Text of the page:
The most common question I hear about Database Accounts is, “Can your solution vault Database Service and other Privileged Database Accounts?”
Every time I hear this question, a voice in the back of my head wants to ask, “Have you implemented modern approaches to Database Authentication and Authorization Management?”
See the real problem is the majority of Databases and the hosted Database Instances still have legacy Database Authentication and Authorization methodologies applied to them, so we are trying to apply a band-aid to the issue by reaching into the databases and vault the DB local accounts.
THREE DATABASE APPROACHES
Let’s set the table for this conversation. Databases authentication and authorization have three achievable implementation approaches:
- Database Local: at the instance level
- Host Local: the Server hosting the Database
- Global: centralized LDAP
These three approaches sound a lot like how Windows Member Servers and Unix/Linux Servers can be configured, and some of the same conclusions should be made.
For example, duplicated Administrative, Service, Application, and Users Accounts magnify the attack surface. These duplicated accounts increase the costs of Identity and Access Management, account and password management, provisioning, de-provisioning, as well as reapproval reviews. This does not even consider the complexity associated with monitoring and alerting.
So why haven’t Database Administrators (DBAs), IT Leaders, and Auditors prioritized these architectural improvements? In no specific order, because of complexity, lack of understanding, and misinformation. This is not a “wink-and-a-nod” process. It will take planning, commitment, persistent execution, and project monitoring.
A BIG PROBLEM?
Many DBAs have masked these problems, because they are intelligent and well-organized people. They use automation to compensate for the cost of ownership and when that is not enough organization off-shore some of the remedial work.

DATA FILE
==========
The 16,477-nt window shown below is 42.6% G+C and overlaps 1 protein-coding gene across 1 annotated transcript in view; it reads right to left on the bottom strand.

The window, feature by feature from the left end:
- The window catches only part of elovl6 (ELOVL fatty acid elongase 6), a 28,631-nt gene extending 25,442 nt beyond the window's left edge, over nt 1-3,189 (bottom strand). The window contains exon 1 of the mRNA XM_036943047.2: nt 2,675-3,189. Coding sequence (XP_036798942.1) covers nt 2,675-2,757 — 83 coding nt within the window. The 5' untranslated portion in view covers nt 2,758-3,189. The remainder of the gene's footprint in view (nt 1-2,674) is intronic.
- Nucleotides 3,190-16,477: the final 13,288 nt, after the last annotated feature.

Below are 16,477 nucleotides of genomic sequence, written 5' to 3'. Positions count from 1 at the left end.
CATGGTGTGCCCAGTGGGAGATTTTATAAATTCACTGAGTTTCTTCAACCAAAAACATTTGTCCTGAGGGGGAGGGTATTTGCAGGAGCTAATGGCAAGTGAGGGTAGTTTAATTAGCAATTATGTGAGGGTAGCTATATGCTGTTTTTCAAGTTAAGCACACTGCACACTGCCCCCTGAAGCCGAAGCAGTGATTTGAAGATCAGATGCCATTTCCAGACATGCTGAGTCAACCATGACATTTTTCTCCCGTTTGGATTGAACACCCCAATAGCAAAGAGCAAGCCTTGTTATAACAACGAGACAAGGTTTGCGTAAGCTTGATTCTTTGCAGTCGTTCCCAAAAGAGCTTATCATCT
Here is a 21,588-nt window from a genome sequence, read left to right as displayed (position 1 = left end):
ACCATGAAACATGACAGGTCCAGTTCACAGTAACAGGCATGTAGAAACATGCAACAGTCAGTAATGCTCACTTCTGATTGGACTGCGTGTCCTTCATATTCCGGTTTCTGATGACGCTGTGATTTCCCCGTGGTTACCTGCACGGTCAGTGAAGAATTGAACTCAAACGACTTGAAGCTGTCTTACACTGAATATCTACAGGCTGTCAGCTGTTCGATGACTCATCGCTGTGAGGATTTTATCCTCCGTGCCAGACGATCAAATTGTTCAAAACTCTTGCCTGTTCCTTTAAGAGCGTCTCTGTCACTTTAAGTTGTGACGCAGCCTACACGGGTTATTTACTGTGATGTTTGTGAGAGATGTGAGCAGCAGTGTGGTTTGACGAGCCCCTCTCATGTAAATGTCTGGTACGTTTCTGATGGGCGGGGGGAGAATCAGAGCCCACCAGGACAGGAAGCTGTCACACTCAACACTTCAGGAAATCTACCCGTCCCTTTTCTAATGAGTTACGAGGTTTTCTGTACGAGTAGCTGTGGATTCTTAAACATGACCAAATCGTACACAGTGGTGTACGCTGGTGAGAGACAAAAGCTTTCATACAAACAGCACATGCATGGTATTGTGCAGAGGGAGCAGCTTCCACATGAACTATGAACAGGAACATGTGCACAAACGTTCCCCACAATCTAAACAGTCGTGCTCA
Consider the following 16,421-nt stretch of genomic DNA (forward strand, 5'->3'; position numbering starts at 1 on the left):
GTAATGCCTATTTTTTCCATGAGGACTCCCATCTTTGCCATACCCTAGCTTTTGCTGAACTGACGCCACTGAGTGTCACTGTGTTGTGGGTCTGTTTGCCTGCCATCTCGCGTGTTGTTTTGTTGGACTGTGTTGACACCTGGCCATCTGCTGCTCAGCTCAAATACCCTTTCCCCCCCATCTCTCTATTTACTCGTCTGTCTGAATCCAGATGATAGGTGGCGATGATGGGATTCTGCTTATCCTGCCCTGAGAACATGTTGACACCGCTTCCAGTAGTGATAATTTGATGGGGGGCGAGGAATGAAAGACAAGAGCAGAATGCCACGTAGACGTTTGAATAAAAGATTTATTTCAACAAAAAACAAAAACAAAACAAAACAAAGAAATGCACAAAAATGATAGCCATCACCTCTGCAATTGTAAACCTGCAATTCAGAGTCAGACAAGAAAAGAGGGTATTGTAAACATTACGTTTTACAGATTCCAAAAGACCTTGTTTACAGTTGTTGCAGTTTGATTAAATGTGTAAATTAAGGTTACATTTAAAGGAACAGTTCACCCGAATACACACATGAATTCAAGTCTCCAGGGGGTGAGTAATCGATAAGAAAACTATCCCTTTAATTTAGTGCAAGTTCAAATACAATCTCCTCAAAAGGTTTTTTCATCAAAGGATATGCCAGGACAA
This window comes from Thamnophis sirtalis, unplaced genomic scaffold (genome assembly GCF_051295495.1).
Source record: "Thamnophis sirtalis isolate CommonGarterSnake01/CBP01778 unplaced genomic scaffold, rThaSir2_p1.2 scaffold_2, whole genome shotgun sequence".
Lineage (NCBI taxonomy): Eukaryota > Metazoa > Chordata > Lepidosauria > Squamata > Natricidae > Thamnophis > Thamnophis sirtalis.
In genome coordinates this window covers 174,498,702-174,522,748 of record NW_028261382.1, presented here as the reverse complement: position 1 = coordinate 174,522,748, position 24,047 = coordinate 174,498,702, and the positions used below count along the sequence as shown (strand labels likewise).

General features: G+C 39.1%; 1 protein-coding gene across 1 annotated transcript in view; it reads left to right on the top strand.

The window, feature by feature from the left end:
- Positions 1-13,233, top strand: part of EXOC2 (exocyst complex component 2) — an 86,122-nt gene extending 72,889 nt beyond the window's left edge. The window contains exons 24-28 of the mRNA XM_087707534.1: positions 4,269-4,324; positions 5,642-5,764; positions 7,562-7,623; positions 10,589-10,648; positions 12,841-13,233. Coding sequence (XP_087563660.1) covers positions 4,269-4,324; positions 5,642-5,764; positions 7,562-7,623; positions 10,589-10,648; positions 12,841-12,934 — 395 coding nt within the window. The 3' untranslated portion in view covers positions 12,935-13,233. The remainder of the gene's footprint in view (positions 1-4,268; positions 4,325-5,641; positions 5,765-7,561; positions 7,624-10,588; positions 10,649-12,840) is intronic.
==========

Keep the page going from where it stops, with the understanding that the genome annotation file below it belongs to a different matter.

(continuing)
How big is the problem? Find your Database Architect or DBA Lead and have them produce a report which shows how many accounts exist per database instance. The report should capture the total number of Databases, Databases Instances, and Users per Instance. Remind them not to deduplicate the report, because this will skew the number.
The numbers can be staggering, in a recent engagement I saw more than 1 million user accounts on databases for the company of less than 100,000 associates and contractors.
WHAT TO DO?
So, what should IT Leaders and Database Teams do?
- Document the scope of the problem
- Develop a strategy for externalizing authentications and authorizations for all Databases.
- Communicate the strategy to all levels of leadership, including process improvements associated with Identity and Access Management as well as Monitoring and Alerting
- Communicate the execution strategy to all levels of leadership, because this will change business process and onboarding, the level of effort associated with annual re-approvals, and include the Audit teams, as this will reduce the Audit effort and process
- You will find you end up with two clear work streams: all new deployments, and all upgrades. The latter takes considerable planning because one Database Server may contain many instances
- Create a scorecard for leaders which shows progress on a quarterly basis
- All change management processes need to clearly identify when the change is associated with strategy. This keeps the project front and center.
- Stay committed. These changes will improve not only the total cost of Database administration but also the total costs IAM and Cybersecurity processes. The business payback is a single person with a single account associated with their access. Also, vaulting any account becomes a simple process.
All the major companies who sell database products detail how to implement Global Accounts. Oracle provides the most concise advice: Reference: Oracle Security Guide for Oracle 11G Release 2. https://docs.oracle.com/cd/E18283_01/network.112/e16543/authentication.htm
Also, this is not just about vaulting privileged accounts, which is a critical component of Zero Trust Security. You will reduce the attack surface, simplify questions about who has access to what, reduce the effort of account management on the business users, and reduce the overall cost of database implementation and administration. Last but not least, have a consistent approach to introducing a new database to the community of users.
Centrify solutions can help with these architectural changes, and yes there are a lot of ways organizations can make these changes at an accelerated rate. My guidance is this: if you know your organization’s appetite for change, leverage it, and your change acceptance will improve.
Thank you for reading this blog. Your comments and feedback are welcome.